John Hanieski is the retired chief economist for the Michigan Department of Commerce
The debate about how to finance the restoration of good roads and safe bridges has gone on for an interminable time. The problem seems to be captured by former U.S. Senator Bob Dole’s rule of public financing. “Don’t tax you; don’t tax me; tax that guy behind the tree.”
The public discourse seemingly has focused on finding a third party to bail Michigan out of a serious problem that is widely agreed upon. This proposal recognizes that infrastructure rehabilitation is a problem that belongs to all of us. A broad-based surtax with a low rate may be the least unpalatable solution.
Former Governor Rick Snyder’s 21st Century Infrastructure Commission issued a finding that the state needed to spend an extra $2.6 billion per year to maintain current roads and bridges.
The Michigan Consensus Policy Project (Ken Sikkema, Bob Emerson, Paul Hillegonds, John Cherry), in response to that finding, recommends raising the fuel tax by five cents per year for nine years, predicting it would raise nearly $2.5 billion. The underlying rationale seems to be that users should pay for road restoration.
There are problems with this assumption. The principle of user fees is defensible but too narrow in its conception of users. Users of the roads and bridges are not exclusively drivers. If one uses public transportation, if one uses non-motorized transportation, if one uses toiletries, food and expects an ambulance to arrive when needed, one is dependent upon our infrastructure and, hence, is a user.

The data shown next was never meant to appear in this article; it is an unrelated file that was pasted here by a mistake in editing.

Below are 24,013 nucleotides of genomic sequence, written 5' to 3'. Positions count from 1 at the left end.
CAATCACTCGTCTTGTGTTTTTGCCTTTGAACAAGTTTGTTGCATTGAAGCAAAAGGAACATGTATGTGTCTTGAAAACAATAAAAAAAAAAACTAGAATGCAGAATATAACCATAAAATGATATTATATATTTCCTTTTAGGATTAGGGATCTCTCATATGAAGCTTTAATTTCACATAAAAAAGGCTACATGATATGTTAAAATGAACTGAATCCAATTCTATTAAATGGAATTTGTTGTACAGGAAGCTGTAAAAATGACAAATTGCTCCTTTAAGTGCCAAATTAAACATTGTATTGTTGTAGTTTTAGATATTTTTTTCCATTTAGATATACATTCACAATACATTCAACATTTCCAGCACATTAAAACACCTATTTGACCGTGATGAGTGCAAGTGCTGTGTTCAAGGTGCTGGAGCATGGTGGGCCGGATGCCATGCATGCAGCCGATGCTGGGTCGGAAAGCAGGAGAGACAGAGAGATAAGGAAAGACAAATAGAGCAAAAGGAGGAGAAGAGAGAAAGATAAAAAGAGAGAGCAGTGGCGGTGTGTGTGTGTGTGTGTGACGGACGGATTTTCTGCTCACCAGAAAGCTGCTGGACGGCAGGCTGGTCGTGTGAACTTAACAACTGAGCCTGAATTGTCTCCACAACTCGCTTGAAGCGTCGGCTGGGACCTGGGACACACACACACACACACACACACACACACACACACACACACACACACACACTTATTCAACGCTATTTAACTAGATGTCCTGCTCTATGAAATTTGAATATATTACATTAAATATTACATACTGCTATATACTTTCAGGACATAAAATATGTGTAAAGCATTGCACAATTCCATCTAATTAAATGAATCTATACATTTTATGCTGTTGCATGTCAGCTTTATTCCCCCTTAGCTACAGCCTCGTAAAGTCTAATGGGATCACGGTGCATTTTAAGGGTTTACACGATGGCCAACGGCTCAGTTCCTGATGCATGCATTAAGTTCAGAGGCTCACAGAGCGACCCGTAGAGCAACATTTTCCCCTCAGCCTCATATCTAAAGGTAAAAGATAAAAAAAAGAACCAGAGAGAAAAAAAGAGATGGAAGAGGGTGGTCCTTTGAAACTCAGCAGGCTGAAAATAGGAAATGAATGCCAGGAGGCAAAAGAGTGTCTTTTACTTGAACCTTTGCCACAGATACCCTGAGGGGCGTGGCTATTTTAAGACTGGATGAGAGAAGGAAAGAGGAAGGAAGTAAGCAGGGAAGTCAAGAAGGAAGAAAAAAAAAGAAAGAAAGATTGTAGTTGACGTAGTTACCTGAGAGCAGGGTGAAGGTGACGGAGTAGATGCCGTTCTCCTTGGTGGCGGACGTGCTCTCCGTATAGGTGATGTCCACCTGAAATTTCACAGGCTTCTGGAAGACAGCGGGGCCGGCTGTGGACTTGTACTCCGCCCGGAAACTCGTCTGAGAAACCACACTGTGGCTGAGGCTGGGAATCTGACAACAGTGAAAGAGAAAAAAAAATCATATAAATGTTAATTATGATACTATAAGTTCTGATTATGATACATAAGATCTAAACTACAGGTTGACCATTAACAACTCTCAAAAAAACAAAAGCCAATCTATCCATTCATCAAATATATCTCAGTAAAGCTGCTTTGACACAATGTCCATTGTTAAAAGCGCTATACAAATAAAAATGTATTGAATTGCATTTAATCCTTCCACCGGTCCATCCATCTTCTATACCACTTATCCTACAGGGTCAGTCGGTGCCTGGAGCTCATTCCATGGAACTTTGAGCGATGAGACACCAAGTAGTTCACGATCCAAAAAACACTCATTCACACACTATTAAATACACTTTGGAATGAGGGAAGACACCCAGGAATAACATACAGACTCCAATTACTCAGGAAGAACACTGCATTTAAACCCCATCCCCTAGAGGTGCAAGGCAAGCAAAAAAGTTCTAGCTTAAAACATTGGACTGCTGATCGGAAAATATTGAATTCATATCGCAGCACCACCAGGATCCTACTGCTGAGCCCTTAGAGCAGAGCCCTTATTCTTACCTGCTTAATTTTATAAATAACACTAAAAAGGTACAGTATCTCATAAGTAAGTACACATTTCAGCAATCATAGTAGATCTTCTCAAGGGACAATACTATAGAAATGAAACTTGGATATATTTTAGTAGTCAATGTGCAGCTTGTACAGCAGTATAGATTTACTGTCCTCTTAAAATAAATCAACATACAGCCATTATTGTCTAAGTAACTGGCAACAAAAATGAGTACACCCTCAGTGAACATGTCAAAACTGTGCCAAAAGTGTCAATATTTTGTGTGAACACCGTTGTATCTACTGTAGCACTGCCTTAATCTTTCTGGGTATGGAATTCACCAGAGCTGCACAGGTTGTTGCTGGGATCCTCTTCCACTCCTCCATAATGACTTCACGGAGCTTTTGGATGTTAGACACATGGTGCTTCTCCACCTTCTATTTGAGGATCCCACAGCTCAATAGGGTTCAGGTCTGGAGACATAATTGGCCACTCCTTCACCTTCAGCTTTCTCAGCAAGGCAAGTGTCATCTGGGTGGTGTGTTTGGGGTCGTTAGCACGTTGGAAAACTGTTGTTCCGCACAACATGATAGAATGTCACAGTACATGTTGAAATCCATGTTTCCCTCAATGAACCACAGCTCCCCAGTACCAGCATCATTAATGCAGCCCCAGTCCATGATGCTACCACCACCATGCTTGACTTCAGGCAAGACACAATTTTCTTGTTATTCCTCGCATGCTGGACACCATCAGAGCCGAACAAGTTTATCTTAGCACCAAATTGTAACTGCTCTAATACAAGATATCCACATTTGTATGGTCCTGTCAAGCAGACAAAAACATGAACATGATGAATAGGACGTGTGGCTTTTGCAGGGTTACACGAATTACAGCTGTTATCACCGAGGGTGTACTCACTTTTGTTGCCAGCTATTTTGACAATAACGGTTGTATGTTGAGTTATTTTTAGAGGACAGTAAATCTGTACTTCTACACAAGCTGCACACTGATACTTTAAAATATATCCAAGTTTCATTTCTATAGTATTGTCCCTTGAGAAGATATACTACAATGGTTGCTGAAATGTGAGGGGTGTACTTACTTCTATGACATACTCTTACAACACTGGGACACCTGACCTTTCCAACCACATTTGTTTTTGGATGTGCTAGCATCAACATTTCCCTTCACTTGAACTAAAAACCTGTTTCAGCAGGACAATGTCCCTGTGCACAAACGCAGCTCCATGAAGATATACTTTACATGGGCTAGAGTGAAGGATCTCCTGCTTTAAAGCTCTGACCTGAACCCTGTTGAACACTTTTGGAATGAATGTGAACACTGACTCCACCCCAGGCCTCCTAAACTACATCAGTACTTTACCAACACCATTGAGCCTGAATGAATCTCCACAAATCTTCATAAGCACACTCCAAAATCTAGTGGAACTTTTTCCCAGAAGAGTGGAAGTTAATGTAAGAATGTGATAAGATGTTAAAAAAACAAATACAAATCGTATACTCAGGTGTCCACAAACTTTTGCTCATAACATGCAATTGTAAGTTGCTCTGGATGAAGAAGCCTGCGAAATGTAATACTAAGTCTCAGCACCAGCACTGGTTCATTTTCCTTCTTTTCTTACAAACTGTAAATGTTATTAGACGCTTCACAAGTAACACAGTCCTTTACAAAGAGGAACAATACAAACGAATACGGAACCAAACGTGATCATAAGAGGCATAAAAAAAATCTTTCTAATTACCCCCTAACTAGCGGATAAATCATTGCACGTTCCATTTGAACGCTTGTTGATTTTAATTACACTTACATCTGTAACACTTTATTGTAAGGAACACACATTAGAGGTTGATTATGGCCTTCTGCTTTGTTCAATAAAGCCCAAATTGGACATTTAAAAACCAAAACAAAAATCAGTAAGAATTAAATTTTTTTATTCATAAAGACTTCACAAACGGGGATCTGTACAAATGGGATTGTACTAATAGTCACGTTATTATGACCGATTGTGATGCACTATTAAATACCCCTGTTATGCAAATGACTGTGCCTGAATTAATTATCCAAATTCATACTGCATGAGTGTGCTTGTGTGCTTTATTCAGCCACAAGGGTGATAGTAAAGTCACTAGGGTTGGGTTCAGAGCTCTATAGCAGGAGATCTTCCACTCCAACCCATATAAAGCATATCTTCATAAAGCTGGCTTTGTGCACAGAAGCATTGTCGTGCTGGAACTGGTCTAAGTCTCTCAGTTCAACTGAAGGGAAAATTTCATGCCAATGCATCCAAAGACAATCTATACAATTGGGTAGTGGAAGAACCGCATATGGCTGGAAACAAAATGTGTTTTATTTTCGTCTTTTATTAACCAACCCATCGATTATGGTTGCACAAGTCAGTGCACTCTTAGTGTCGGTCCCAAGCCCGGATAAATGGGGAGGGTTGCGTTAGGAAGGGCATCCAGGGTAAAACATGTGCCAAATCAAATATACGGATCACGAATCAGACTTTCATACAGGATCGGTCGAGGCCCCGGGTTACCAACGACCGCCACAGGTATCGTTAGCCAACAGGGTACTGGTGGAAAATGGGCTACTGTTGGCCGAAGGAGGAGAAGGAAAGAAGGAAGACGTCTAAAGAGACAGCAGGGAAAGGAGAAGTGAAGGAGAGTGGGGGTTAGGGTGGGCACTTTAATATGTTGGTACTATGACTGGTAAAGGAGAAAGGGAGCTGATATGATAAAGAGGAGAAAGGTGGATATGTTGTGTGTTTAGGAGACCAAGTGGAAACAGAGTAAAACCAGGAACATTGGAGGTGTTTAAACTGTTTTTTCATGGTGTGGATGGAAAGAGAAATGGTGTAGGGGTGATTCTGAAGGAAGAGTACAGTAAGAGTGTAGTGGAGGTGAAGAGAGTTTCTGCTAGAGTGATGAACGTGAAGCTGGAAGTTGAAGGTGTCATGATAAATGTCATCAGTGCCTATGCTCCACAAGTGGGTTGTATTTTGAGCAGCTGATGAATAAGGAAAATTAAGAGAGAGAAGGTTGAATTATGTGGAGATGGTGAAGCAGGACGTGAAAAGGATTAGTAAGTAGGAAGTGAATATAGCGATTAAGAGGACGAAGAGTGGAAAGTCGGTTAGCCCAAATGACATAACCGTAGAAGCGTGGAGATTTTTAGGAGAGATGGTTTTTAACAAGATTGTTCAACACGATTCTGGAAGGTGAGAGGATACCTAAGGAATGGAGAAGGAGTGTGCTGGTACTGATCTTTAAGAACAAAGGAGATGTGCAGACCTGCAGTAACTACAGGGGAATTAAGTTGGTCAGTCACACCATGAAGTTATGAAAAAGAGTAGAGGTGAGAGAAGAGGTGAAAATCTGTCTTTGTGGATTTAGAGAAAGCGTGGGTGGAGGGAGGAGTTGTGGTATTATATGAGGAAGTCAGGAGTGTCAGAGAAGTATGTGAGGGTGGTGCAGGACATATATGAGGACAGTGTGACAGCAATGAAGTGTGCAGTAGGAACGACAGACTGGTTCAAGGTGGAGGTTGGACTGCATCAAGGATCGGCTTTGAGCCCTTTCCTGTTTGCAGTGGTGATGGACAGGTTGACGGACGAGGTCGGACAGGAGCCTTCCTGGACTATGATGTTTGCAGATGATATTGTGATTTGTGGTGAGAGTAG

The difficulty with depending on a fuel tax surcharge is the revolution in personal transportation vehicles. Hybrids and all electric vehicles are rapidly increasing their share of the fleet. General Motors is undergoing fundamental change by abandoning 20th-century technology. The traditional gas tax still generates substantial revenues, but the future revenue outlook is uncertain bordering on dismal.
In fiscal year 2016-17, Michigan generated over $12 billion from individual income tax ($9.573 billion), plus net corporate income tax ($1.105 billion), plus motor fuel taxes ($1.329 billion), according to data from the Michigan State Treasurer Annual Report for 2016-17.
A surtax of 4 percent on each of the revenue sources cited above would generate slightly more than $480 million annually. Allowed to continue for five years, the Infrastructure Rehabilitation Fund would provide $2.4 billion. This revenue stream would be in addition to current financing for infrastructure projects enabling Michigan to recover from past neglect.
The first law of economics is “There is no such thing as a free lunch.” A broad based surcharge of temporary duration is a reasonable alternative to expecting the tooth fairy to solve our problem.
Related Michigan roads stories:
- Whitmer’s road funding plan could pit Michigan cities against rural areas
- Gretchen Whitmer’s plan to fix Michigan roads: Nearly triple gas tax
- Bipartisan ex-legislators propose gas tax hike to fix Michigan roads
- Michigan roads are a big mess. Here are eight big ideas to fix them.
- Look to sales tax on gas to help fix Michigan roads, report suggests
- The real state of Michigan roads: Poor and getting worse without more cash
- Michigan Republicans’ 2019 to do’s: roads and auto insurance